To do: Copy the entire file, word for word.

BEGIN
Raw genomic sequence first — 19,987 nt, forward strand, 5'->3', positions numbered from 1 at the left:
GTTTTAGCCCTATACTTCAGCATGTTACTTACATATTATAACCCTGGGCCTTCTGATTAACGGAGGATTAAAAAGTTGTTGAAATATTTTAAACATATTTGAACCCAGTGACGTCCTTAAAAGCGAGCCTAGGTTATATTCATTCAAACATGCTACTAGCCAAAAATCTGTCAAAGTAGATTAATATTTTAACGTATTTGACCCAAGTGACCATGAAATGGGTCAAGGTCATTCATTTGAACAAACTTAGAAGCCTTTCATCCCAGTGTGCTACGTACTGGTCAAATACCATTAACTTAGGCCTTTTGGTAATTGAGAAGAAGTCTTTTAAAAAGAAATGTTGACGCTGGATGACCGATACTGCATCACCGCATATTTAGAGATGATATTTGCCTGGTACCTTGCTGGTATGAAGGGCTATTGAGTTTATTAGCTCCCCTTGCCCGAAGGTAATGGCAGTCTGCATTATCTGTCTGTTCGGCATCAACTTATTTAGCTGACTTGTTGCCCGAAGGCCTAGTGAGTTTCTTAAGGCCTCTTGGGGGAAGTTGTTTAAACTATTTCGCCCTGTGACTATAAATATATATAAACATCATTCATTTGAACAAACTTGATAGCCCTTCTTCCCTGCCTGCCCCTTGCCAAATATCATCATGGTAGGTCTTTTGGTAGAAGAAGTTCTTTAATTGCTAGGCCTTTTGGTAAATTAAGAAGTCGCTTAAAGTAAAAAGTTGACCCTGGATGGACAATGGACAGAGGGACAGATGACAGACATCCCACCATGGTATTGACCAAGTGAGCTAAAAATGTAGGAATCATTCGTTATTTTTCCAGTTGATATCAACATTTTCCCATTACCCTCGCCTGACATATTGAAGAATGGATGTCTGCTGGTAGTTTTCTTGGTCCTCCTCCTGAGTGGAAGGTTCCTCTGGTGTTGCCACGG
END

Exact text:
Raw genomic sequence first — 19,987 nt, forward strand, 5'->3', positions numbered from 1 at the left:
GTTTTAGCCCTATACTTCAGCATGTTACTTACATATTATAACCCTGGGCCTTCTGATTAACGGAGGATTAAAAAGTTGTTGAAATATTTTAAACATATTTGAACCCAGTGACGTCCTTAAAAGCGAGCCTAGGTTATATTCATTCAAACATGCTACTAGCCAAAAATCTGTCAAAGTAGATTAATATTTTAACGTATTTGACCCAAGTGACCATGAAATGGGTCAAGGTCATTCATTTGAACAAACTTAGAAGCCTTTCATCCCAGTGTGCTACGTACTGGTCAAATACCATTAACTTAGGCCTTTTGGTAATTGAGAAGAAGTCTTTTAAAAAGAAATGTTGACGCTGGATGACCGATACTGCATCACCGCATATTTAGAGATGATATTTGCCTGGTACCTTGCTGGTATGAAGGGCTATTGAGTTTATTAGCTCCCCTTGCCCGAAGGTAATGGCAGTCTGCATTATCTGTCTGTTCGGCATCAACTTATTTAGCTGACTTGTTGCCCGAAGGCCTAGTGAGTTTCTTAAGGCCTCTTGGGGGAAGTTGTTTAAACTATTTCGCCCTGTGACTATAAATATATATAAACATCATTCATTTGAACAAACTTGATAGCCCTTCTTCCCTGCCTGCCCCTTGCCAAATATCATCATGGTAGGTCTTTTGGTAGAAGAAGTTCTTTAATTGCTAGGCCTTTTGGTAAATTAAGAAGTCGCTTAAAGTAAAAAGTTGACCCTGGATGGACAATGGACAGAGGGACAGATGACAGACATCCCACCATGGTATTGACCAAGTGAGCTAAAAATGTAGGAATCATTCGTTATTTTTCCAGTTGATATCAACATTTTCCCATTACCCTCGCCTGACATATTGAAGAATGGATGTCTGCTGGTAGTTTTCTTGGTCCTCCTCCTGAGTGGAAGGTTCCTCTGGTGTTGCCACGG